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Enlightened Phoenix Group

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Harriette Pennison
Harriette Pennison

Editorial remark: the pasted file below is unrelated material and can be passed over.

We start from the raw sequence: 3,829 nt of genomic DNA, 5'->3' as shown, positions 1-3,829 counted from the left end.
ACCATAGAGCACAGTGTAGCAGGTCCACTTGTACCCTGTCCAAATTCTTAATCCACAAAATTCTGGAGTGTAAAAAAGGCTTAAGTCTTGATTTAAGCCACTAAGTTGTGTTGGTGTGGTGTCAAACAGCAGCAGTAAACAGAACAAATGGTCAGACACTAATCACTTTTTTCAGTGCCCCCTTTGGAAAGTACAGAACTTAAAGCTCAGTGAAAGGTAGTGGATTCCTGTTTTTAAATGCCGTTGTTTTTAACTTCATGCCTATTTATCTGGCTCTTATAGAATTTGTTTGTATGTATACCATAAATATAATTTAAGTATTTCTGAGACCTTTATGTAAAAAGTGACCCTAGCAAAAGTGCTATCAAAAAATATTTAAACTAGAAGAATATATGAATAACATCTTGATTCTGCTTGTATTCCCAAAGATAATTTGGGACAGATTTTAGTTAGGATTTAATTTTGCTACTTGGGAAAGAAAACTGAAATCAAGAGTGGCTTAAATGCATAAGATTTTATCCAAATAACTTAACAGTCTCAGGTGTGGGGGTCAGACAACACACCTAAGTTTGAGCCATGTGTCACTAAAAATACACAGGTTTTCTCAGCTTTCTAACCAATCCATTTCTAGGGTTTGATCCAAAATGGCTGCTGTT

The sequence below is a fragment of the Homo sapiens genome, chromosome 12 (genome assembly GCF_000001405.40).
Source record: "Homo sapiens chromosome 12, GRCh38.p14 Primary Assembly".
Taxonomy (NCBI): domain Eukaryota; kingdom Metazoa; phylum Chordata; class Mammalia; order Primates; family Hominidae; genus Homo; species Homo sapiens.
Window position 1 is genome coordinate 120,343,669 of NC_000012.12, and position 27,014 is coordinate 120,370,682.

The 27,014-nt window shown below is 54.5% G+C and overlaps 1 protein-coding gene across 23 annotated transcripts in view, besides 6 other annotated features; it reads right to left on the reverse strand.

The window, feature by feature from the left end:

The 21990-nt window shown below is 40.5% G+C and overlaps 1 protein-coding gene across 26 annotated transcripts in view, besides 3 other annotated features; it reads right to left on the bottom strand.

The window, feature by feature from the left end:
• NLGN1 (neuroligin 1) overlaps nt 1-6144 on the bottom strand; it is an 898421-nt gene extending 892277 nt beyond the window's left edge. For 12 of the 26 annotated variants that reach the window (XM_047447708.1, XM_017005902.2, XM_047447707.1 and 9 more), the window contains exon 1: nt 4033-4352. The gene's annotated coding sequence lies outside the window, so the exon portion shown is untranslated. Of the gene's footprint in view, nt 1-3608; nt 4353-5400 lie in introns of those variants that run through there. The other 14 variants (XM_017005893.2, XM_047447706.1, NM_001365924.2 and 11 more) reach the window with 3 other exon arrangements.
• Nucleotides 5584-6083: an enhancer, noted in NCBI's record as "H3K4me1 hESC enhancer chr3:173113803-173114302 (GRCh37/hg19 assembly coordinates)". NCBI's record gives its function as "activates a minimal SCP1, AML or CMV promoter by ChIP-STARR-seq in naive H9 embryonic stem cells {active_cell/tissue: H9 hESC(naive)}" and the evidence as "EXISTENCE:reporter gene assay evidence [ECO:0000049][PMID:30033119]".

The sheer number of individuals on social networks, particularly Twitter and CouchSurfing, searching about Commercial EPC Assessors keeps growing monthly. Tell me your thoughts on Commercial EPC Assessors? Homeowners have been able to recuperate their investment in renewable technology by benefiting from the UK government schemes, such as the Feed-in Tariff. This is linked with the Energy Efficiency Rating of the EPC, as homeowners have had to show that their property achieves a rating of D or above. EPCs have to be provided in advance of a sale or letting to enable prospective purchasers and tenants to consider energy efficiency as part of their decision-making process. An EPC will tell you how energy efficient a home is on a scale of A-G. The most efficient homes, and therefore ones with the lowest energy fuel bills, are in band A. The EPC will include recommendations on how to improve the home’s energy efficiency and therefore how to save you money and help the environment. Only professionally qualified Domestic Energy Assessors with a Domestic Energy Assessment Diploma can provide this service. When buying, selling or renting your property, an EPC rating is key as it gives you an idea of how much energy bills will cost; the carbon emissions that the property emits; and ultimately, provides recommendations as to what you can do to improve its energy efficiency. The penalty for failing to make an EPC available to any prospective buyer or tenant when selling or renting a non-dwelling is fixed, in most cases, at 12.5 per cent of the rateable value of the building, with a default penalty of £750 where the formula cannot be applied. The range of penalties under this formula are set with a minimum of £500 and capped at a maximum of £5,000. Your EPC will have two main charts with the rating bands. The bands go from A to G, with A being the best rating your home can have, and G being the worst. In the chart, you can see the current rating and potential rating, if you were to carry out the recommended home improvement. The numbers in each rating reflect the government's Standard Assessment Procedure (SAP) and go from 1 to 100 SAP points. Green Deal Finance allows you to pay for some of the cost of your energy improvements in instalments under a Green Deal Plan (note that this is a credit agreement, but with instalments being added to the electricity bill for the property). The availability of a Green Deal Plan will depend upon your financial circumstances. There is a limit to how much Green Deal Finance can be used, which is determined by how much energy the improvements are estimated to save for a 'typical household'. The requirement for properties to obtain an EPC has existed since 2007. The MEES requirements were introduced in 2018 and at present, they set out that commercial properties cannot be leased to a new tenant unless it has an EPC rating of E or above. An EPC is valid for 10 years (unless a new valid certificate is commissioned within this time). A landlord may choose to commission a new EPC if there have been significant changes to a property which would impact the current EPC. You may have heard of the newly proposed EPC legislation. Rental properties in the UK need to be brought up to scratch when it comes to energy efficiency, and the Energy Performance Certificate (EPC) is one of the most vital tools in this process. Advising on matters such as mees regulations will provide benefits in the long run. Possible Exemptions It is essential to correctly identify and prioritise what to do, and what not to do, at the outset for your energy saving requirements. Seemingly obvious solutions are often seriously suboptimal, or even make matters worse, if the underlying causes are not properly understood. Understanding the causes demands a forensic study and a “walkthrough” survey is rarely adequate. EPCs can only be produced by accredited domestic energy assessors in England, Wales and Northern Ireland. In Scotland, Energy Performance Certificates can only be produced by organisations approved by the Scottish Government, while only chartered surveyors registered with RICS can produce energy reports. Each home is different and there is no way of stating definitively what the costs and benefits of installing energy efficiency measures will be in advance of works being undertaken. It is, however, possible to show how moving homes from lower to higher energy efficiency performance could help to cut bills. If you are considering investing in renewable energy and want to benefit from the government’s Feed-In Tariff (FIT) to recoup your investment, then it’s worth bearing in mind that the FIT is linked to the EPC rating of your property. It doesn’t matter how many solar panels you place on your roof, if your EPC rating is less than a D, you won’t qualify for a penny! Changes to EPC standards of efficiency mean that landlords have a legal obligation to make sure their properties are up to scratch. As of April 2018, minimum energy efficiency standards (MEES) are being applied to domestic lettings – this means that your property has to be rated ‘E’ or above in order for it to be let out to tenants. Maximising potential for epc commercial property isn't the same as meeting client requirements and expectations. A Commercial Premises utilises significant amounts of energy during the working day due to powering heating systems, mechanical ventilation and cooling. A Commercial Property with the best ratings is more attractive to potential tenants and buyers as they have lower running costs and are more environmentally friendly. With today’s importance on environmental consciousness, energy efficient homes are achieving higher prices on the property market. Energy efficient homes are priced at a premium because their ‘green’ upgrades offer both reduced utility bills and avoided maintenance expenses. These higher premiums also reflect the improved quality of life that green upgrades can offer homeowners, from health benefits to enhanced in-home comfort. Residential energy efficiency is an investment that yields financial benefits in the form of both immediate monthly savings as well as future profits when the house has been sold. During a commercial EPC assessment the energy assessor will collect information about the building. This will include plans, dimensions of the building, its purpose, the number of floors, the amount and type of glazing (i.e. single or double glazing), the heating systems and the fuel used. This information will be fed into an approved software programme using a Government approved energy assessment method. The software produces the certificate and the recommendation report for the building. It’s illegal to let a commercial property with an F or G rating, unless there’s a valid exemption, and you can be fined between £500 and £5,000 based on the rateable value of the building if you don’t make an EPC available to any prospective buyer or tenant. From 1 April 2018, landlords of buildings within the scope of the MEES Regulations must not renew existing tenancies or grant new tenancies if the building has less than the minimum energy performance certificate (EPC) rating of E unless the landlord registers an exemption. After 1 April 2023, landlords must not continue to let any buildings which have an EPC rating of less than E unless the landlord registers an exemption. Its always best to consult the experts when considering mees these days. Designing Improvements Display energy certificates (DEC's) show the energy performance of a building based on actual energy consumption. For certain types of building, they must be displayed prominently in a place visible to the public and are intended to raise public awareness of the energy use of buildings. Commercial property experts are on hand to deal with any questions you might have about MEES and the upcoming changes. They can review your existing leases to work out whether improvements can be made (or which party would be responsible for the costs of these). They can also advise you about MEES issues in future leases. The Energy Performance Certificate (EPC) scheme has been well established on the UK property landscape for some time now. Since August 2007 for properties sold, and since October 2008 for properties rented, all dwellings must come with an EPC indicating its energy efficiency level. It is a legal requirement for Commercial Properties in England and Wales when they are new build, sold or leased. An Energy Performance Certificate (EPC) is intended to inform potential buyers or tenants about the energy performance of a building, so they can consider energy efficiency as part of their investment or business decision to buy or occupy that building. An EPC provides an energy efficiency rating (related to running costs) for a building based on the performance potential of the building itself (the fabric) and its services (such as heating, insulation ventilation and fuels used). Not all buildings are used in the same way, so the energy rating uses 'standard occupancy' assumptions which may be different from the way the building is used. A team of Energy Assessors and Chartered Surveyors are uniquely placed to give advice on non domestic epc register and provide a complete energy consultancy service. New homes, marketed off-plan (before they are built), will have had SAP* calculations completed, to show how they comply with the Building Regulations. Then, before a completion certificate can be issued, a full Energy Performance Certificate must be obtained by the person responsible for the construction. This type of EPC must be done by a qualified SAP Assessor and will probably be the person who carried out the calculations for the design. Commercial Energy Performance Certificates (EPC) are a legal requirement to have in place when you sell or lease a non domestic property anywhere in the UK. Since the introduction of the Minimum Energy Efficiency Standards (MEES) legislation in April 2018 properties with an EPC rating of F or G cannot be let out until work has been carried out to improve the rating to at least an E. This has lead to many banks and financial institutions now refusing to carry out sale transactions on F and G rated properties. EPCs for domestic properties are really straightforward documents that give an energy rating from G to A, with a numeric scale to give a more precise figure. The scale is pretty self-explanatory, with G being a very poor rating, and A being an excellent rating. The average rating across all UK dwellings is around 60 (D). The value of reducing energy consumption in buildings has increased worldwide. This is because the consumption of fossil fuels for the full-fledged operations of a building is as high as it is in other industries. An EPC have ever-changing standards and guidelines, and you must adhere to them. The most recent EPC rating requirement revision occurred in 2018, mandating that all new tenancies must have an EPC rating of “E” or higher. However, the laws and regulations governing EPCs for landlords have undergone substantial adjustments in the years after that. A solid understanding of commercial epc makes any related process simple and hassle free. How Much Does An Epc Certificate Cost? Twenty per cent of UK homes’ carbon emissions contribute to climate change. EPCs can help homeowners lower the environmental impact of their homes through the recommendations provided. About £300 per year can be saved in fuel bills if gas is used more efficiently. The summary of energy performance related features will help you to see how energy efficient different aspects of your home are. Use it as a guide to work out which areas to focus on first when improving your home’s energy efficiency. For Level 3 and Level 4 buildings, the Simplified Building Energy Model (SBEM) is used and to be honest this will capture most commercial properties out there. The Dynamic Simulation Model (DSM), can be applied to calculate Level 5 buildings. Assessors need to have to have the right level of qualification to be able to lodge the reports for these varying levels. For example a Level 4 assessor will be able to produce reports for Level 3 and Level 4 buildings but not a Level 5 building. Get extra details relating to Commercial EPC Assessors at this UK Government Publications link. Related Articles: Further Information With Regard To Qualified Domestic Energy Contractors Extra Insight With Regard To Low Carbon Energy Assessors Further Findings On Commercial EPC Contractors More Insight With Regard To Qualified Domestic Energy Contractors More Background Findings With Regard To Low Carbon Energy Assessors Background Information With Regard To Accredited Energy Assessors More Information About Qualified Domestic Energy Assessors